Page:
Re: [dispatch] Proposal for Per Resource Events Protocol Wed, 16 August 2023 19:05 UTC

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Cc: Rahul Gupta <>, Michael Toomim <>, Tim Bray <>
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Date: Wed, 16 Aug 2023 15:03:07 -0400
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Subject: Re: [dispatch] Proposal for Per Resource Events Protocol
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X-List-Received-Date: Wed, 16 Aug 2023 19:05:15 -0000 (Dale R. Worley) writes:
> Now that you make me think of it, using SIP's SUBSCRIBE/NOTIFY mechanism
> (RFC 3265) for notifications might be a good solution.  It has been used
> extensively for over 20 years.  It has well-developed methods of dealing
> with NATs, aggregating notifications, etc.  For short and infrequent
> notifications, it uses UDP alone, so it doesn't maintain connections.
> And there are a lot of existing implementations.

I started looking into this and discovered that we already have such a

5989 A SIP Event Package for Subscribing to Changes to an HTTP Resource.
     A.B. Roach. October 2010. (Format: TXT, HTML) (Status: PROPOSED
     STANDARD) (DOI: 10.17487/RFC5989) 

Let me repeat again, SIP has a lot of implemented infrastructure to deal
with the various transport-related problems.

> From: Michael Toomim <>
> This is why I think it's much more valuable to go all the way, and 
> standardize how mutations occur, rather than just provide a generic 
> event stream.

One thing I've noticed with subscribe/notify mechanisms is that the
initial definition tends to be oriented toward sending "status"
messages, that is, each notification is the current status of the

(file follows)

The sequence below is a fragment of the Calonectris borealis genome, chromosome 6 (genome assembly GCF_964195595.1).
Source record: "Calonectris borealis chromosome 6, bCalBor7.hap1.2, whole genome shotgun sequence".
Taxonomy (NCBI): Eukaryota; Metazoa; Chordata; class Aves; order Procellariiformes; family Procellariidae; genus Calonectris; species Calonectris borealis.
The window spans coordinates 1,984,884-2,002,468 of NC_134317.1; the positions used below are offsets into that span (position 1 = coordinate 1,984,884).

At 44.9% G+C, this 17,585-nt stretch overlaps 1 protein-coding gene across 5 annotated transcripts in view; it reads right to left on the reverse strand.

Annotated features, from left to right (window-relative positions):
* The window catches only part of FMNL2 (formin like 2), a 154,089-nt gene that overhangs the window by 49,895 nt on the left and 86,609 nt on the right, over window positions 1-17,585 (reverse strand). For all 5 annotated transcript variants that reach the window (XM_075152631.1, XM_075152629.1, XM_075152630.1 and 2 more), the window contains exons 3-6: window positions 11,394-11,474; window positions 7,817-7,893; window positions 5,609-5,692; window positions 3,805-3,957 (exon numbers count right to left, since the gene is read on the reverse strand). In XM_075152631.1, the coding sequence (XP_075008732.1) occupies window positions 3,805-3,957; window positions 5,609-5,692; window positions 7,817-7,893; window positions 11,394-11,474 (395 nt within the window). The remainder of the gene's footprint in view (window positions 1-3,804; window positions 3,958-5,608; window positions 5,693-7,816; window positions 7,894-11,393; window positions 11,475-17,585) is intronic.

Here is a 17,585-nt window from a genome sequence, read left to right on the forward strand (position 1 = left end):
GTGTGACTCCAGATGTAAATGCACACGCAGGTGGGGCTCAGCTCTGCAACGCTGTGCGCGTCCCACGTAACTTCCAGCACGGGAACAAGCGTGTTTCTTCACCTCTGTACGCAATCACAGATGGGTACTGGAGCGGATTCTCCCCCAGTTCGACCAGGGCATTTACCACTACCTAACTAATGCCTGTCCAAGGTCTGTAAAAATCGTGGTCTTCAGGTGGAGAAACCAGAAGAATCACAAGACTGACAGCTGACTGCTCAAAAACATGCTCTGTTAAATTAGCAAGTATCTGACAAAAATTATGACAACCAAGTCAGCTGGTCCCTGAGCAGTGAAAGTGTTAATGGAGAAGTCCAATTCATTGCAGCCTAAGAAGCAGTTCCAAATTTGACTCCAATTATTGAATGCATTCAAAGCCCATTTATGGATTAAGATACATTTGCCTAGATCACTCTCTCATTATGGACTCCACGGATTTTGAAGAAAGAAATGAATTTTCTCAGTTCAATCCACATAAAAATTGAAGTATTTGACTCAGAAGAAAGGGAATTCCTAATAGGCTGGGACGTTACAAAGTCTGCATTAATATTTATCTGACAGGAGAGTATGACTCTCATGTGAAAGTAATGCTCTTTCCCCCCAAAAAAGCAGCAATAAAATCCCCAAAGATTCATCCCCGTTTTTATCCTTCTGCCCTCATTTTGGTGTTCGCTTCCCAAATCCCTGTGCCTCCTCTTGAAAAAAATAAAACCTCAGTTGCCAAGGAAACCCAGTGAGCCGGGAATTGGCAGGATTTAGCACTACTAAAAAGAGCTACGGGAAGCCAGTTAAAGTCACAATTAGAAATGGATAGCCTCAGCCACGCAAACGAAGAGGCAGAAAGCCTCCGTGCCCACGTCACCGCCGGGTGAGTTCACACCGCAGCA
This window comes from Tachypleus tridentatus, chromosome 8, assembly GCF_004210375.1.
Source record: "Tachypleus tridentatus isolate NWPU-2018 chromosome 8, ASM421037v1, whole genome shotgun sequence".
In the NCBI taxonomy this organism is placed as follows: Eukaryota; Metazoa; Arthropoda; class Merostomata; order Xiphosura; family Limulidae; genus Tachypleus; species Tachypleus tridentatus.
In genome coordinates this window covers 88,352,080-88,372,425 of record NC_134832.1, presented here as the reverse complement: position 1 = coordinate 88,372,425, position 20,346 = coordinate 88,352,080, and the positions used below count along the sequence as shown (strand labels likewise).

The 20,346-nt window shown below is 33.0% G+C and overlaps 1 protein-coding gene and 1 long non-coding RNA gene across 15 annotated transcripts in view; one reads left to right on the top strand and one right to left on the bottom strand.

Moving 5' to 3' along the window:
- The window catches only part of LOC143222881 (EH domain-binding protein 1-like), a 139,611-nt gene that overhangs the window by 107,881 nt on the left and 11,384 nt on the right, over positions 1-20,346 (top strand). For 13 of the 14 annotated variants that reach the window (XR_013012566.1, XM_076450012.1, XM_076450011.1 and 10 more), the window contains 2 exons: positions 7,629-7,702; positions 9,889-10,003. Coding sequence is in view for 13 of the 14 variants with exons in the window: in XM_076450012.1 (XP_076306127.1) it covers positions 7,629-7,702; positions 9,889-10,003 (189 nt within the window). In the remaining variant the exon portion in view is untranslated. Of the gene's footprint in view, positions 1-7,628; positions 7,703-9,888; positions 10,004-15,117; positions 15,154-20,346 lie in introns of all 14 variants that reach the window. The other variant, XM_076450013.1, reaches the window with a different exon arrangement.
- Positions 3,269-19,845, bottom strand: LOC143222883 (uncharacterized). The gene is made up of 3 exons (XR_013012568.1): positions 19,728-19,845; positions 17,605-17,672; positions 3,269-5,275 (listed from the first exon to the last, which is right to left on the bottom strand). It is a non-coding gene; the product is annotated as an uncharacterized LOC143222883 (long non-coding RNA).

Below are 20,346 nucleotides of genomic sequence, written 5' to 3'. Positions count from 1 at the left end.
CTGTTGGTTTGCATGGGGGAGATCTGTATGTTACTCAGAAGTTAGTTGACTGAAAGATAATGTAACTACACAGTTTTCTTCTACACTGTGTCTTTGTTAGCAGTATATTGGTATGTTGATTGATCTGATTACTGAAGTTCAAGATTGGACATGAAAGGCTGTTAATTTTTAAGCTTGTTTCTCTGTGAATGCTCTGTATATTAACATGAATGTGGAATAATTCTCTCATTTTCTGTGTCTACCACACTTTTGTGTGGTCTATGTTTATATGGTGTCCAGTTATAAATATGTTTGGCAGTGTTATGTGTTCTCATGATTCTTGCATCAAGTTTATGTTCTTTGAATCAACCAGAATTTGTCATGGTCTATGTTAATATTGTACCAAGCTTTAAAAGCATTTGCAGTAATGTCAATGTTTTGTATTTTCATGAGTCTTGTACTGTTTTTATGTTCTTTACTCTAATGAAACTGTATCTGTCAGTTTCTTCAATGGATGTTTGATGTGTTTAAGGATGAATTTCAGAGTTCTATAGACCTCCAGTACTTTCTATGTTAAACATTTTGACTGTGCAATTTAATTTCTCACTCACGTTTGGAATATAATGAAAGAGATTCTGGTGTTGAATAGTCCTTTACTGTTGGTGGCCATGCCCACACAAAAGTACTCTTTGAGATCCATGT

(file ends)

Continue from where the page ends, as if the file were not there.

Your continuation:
resource being watched.  But this approach seems to consistently run int

(1) Very often the "status" doesn't change much.  So it's considerably
more efficient to send just the changes in the status, "deltas" as it

In SIP, various "event packages" have been modified to incorporate a
notion of "partial" and "full" updates.

(2) Often the desired semantics isn't to communicate current state but
to communicate that an (instantaneous) event has happened.

(3) If we want intermediaries to cache and update the resource itself,
rather than just a set of event notifications, or we want the
intermediary to be able to coalesce a series of notifications, we need a
defined generic format for partial updates that supports these
operations well.

> From: Michael Toomim <>
> We call this format the Range Patch 

You probably want to add an "XML" type of range specification, given the
amount of XML that is used to deliver state information.  (Certainly,
it's popular in SIP.)

In any of these cases, we need a clean method for the subscriber and
notifier to keep synchronized where they are in the update stream.  In
SIP, any problems are usually cleaned up by a single, full update,
either requested by the subscriber or pushed by the notifier, and always
provided when the subscriber updates its end-of-subscription time.